“In Lagos, traffic congestion can be so severe that a short commute from any one point of the city to the next that ordinarily would take 20 minutes might take up to an hour,” he told Zenger News.

“I even once contemplated abandoning my car in gridlock and walking home or to work, but this is Lagos, not the United States. You may never find the car if you do so.”

Created in May 1967, Lagos is Nigeria’s smallest state, covering 3,577.28 square kilometers [7, 951, 654 miles], out of which 779.56 square kilometers [377, 615 miles] is a wetland.

The city was ranked the second most stressful city globally after Mumbai, India, in the 2021 Least and Most Stressful Cities Index, commissioned by the German wellness brand Vaay and released in May 2021.

The study consists of four broad categories — governance, city, finance, and citizens’ health — each made up of individual stress indicators that determine how stressful a city is to live in.

Safety and security, socio-political stability, population density, air, light, noise pollution levels, traffic congestion, and weather conditions are among the factors considered.

“Our objective with this study is to show what cities can achieve for their citizens through effective governance, robust environmental policies, and well-resourced social welfare systems,” Vaay co-founder Finn Age Hänsel said in a statement.

“The Cost of Air Pollution in Lagos”, a recent World Bank study, estimates that disease and untimely deaths caused by ambient air pollution cost $2.1 billion in 2018.

“With over 5 million cars and 200,000 commercial vehicles on the roads [when the national average is 11 vehicles per kilometer or 0.621 miles], Lagos daily records an average of 227 vehicles per every kilometer of road,” according to the governor Babajide Sanwo-Olu’s office.

Ada Nobi, an asthma patient, said the air pollution in the city worsens her condition.

“I have asthmatic allergies, and during traffic in the evenings on my way home from work, it becomes difficult for me to breathe,” she told Zenger News.

“By the time I arrive home, I’m still coughing and exhaling soot.”

Lagos Rail Mass Transit Red Line Project, a 37 -kilometer (18.6 miles) rail transport capable of moving one million commuters daily once it’s complete by October 2022. (Jubril A. Gawat, @Mr_JAGs/Twitter)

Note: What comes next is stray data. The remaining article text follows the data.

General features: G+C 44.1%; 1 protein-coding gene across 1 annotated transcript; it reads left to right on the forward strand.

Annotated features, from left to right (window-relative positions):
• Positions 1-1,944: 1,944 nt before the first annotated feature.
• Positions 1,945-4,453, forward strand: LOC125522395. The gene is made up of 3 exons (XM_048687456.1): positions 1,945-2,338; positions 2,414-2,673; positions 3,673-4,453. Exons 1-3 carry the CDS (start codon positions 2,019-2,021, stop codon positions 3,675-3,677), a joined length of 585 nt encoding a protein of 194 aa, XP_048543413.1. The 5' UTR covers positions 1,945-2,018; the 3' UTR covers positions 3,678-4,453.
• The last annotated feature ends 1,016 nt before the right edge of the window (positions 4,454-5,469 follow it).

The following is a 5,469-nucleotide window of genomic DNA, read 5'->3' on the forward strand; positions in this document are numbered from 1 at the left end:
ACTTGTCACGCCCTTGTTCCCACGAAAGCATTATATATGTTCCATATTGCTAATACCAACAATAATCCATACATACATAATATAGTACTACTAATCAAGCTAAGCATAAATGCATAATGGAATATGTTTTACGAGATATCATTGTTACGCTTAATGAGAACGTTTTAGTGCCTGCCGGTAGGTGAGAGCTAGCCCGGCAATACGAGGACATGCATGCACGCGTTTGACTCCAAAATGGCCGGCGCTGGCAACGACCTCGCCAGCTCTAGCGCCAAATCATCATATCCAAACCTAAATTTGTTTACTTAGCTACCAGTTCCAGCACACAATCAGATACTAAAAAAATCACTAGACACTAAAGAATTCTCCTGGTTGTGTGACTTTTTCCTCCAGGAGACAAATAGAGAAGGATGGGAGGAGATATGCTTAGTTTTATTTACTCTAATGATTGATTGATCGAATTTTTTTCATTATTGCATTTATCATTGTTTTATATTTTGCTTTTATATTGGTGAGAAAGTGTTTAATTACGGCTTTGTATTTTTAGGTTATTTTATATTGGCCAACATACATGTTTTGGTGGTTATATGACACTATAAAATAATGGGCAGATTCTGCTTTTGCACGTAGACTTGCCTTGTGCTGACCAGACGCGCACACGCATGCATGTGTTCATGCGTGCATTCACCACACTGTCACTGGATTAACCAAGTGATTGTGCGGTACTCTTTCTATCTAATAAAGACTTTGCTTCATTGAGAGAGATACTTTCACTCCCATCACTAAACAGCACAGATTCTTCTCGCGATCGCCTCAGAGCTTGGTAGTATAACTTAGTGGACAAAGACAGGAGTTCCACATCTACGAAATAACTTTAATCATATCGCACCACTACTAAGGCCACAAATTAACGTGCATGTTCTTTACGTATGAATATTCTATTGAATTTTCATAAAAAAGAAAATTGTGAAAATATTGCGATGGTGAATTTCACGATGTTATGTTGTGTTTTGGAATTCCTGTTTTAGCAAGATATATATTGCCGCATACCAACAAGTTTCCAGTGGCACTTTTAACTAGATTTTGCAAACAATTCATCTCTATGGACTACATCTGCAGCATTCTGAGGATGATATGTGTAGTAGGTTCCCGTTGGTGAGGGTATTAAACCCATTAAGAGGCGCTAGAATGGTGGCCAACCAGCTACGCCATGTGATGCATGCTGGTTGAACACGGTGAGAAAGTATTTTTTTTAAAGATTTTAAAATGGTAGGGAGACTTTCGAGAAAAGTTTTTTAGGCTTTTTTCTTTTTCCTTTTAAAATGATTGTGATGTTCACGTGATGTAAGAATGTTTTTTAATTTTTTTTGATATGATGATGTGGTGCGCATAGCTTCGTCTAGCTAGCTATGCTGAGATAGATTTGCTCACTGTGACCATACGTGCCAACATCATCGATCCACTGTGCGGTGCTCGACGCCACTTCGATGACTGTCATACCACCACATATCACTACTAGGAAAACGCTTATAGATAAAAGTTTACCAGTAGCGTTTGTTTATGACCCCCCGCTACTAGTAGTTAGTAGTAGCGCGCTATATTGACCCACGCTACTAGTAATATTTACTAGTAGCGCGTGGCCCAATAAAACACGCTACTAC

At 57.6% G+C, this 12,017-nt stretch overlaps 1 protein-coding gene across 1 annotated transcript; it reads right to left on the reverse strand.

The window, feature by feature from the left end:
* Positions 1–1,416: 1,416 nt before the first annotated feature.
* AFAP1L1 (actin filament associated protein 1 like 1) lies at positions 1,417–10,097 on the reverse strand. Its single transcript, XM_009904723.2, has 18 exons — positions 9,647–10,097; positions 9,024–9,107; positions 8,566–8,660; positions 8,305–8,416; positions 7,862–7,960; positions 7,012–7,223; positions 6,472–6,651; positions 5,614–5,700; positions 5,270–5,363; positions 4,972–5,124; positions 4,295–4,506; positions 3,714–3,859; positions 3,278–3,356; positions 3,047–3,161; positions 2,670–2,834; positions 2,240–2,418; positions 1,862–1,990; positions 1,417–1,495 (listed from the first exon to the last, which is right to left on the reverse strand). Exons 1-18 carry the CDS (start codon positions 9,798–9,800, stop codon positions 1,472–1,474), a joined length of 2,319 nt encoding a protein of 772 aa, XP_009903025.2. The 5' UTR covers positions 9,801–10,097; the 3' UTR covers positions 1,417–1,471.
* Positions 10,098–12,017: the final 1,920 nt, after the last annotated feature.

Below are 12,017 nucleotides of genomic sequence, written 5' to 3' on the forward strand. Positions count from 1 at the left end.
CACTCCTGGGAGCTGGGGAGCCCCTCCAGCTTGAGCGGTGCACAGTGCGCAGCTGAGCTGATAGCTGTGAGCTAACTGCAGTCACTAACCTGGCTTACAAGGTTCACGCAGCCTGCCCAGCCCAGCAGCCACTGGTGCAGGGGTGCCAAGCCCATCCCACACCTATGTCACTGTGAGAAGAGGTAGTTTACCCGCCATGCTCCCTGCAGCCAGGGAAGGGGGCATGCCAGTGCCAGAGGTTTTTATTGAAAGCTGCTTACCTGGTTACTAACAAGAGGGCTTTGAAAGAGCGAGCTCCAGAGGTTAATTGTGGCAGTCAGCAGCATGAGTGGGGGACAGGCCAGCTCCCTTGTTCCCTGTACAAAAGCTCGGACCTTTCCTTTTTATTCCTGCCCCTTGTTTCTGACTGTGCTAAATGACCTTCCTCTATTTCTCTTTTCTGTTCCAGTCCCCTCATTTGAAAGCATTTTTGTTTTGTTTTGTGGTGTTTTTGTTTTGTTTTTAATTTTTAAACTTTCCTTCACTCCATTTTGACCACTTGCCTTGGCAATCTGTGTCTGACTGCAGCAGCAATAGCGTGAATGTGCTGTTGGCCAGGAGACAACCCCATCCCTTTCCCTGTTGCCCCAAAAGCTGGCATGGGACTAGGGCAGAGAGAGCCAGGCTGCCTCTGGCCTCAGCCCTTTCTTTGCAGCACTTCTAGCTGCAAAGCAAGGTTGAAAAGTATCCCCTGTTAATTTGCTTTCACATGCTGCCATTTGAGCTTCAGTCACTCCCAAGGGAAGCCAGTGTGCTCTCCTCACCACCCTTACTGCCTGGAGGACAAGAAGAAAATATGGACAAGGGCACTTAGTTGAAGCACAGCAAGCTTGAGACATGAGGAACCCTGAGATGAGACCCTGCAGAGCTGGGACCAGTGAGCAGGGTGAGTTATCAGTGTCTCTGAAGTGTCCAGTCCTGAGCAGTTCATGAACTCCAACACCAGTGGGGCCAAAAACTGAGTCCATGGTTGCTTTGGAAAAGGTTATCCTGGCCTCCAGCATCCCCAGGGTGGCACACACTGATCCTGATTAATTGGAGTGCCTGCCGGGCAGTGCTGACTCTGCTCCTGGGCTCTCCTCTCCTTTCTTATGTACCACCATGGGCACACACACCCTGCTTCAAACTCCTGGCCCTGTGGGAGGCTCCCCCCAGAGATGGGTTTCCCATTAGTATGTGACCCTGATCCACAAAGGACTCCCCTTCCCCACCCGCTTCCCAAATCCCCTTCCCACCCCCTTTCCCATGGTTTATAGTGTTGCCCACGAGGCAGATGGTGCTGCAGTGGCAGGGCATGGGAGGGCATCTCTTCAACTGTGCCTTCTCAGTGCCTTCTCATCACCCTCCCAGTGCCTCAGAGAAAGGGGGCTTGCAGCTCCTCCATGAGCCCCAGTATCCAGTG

According to the World Bank, air pollution is responsible for about 11,200 premature deaths in Lagos—the highest number in West Africa, making ambient air pollution a pressing challenge.

The director-general of the Nigerian Conservation Foundation, Muhtari Aminu Kano, said the city’s residents must change their attitudes and behavior, and organizations and enterprises must change the way they do business on an institutional level.

“I believe that to sustain a green society and economy, the mindset must adopt changes at all levels,” he told Zenger News.

“We should engage in smart planning, prudent use of natural resources, increased use of renewable energy, responsible production and consumption, sustainable agriculture, recycling, and habitat conservation to address the issues posed by air pollution.”

The Lagos State Traffic Management Authority general manager, Olajide Oduyoye, told local media that traffic management is tricky because the city relies on traffic personnel instead of electronic control.

While comparing the traffic situation in New York, Chicago, Moscow, and a few other cities with chaotic traffic problems to Lagos, Gbenga Omotoso, Lagos State Commissioner for Information and Strategy, sees no basis for ranking Lagos as the world’s second most stressful city.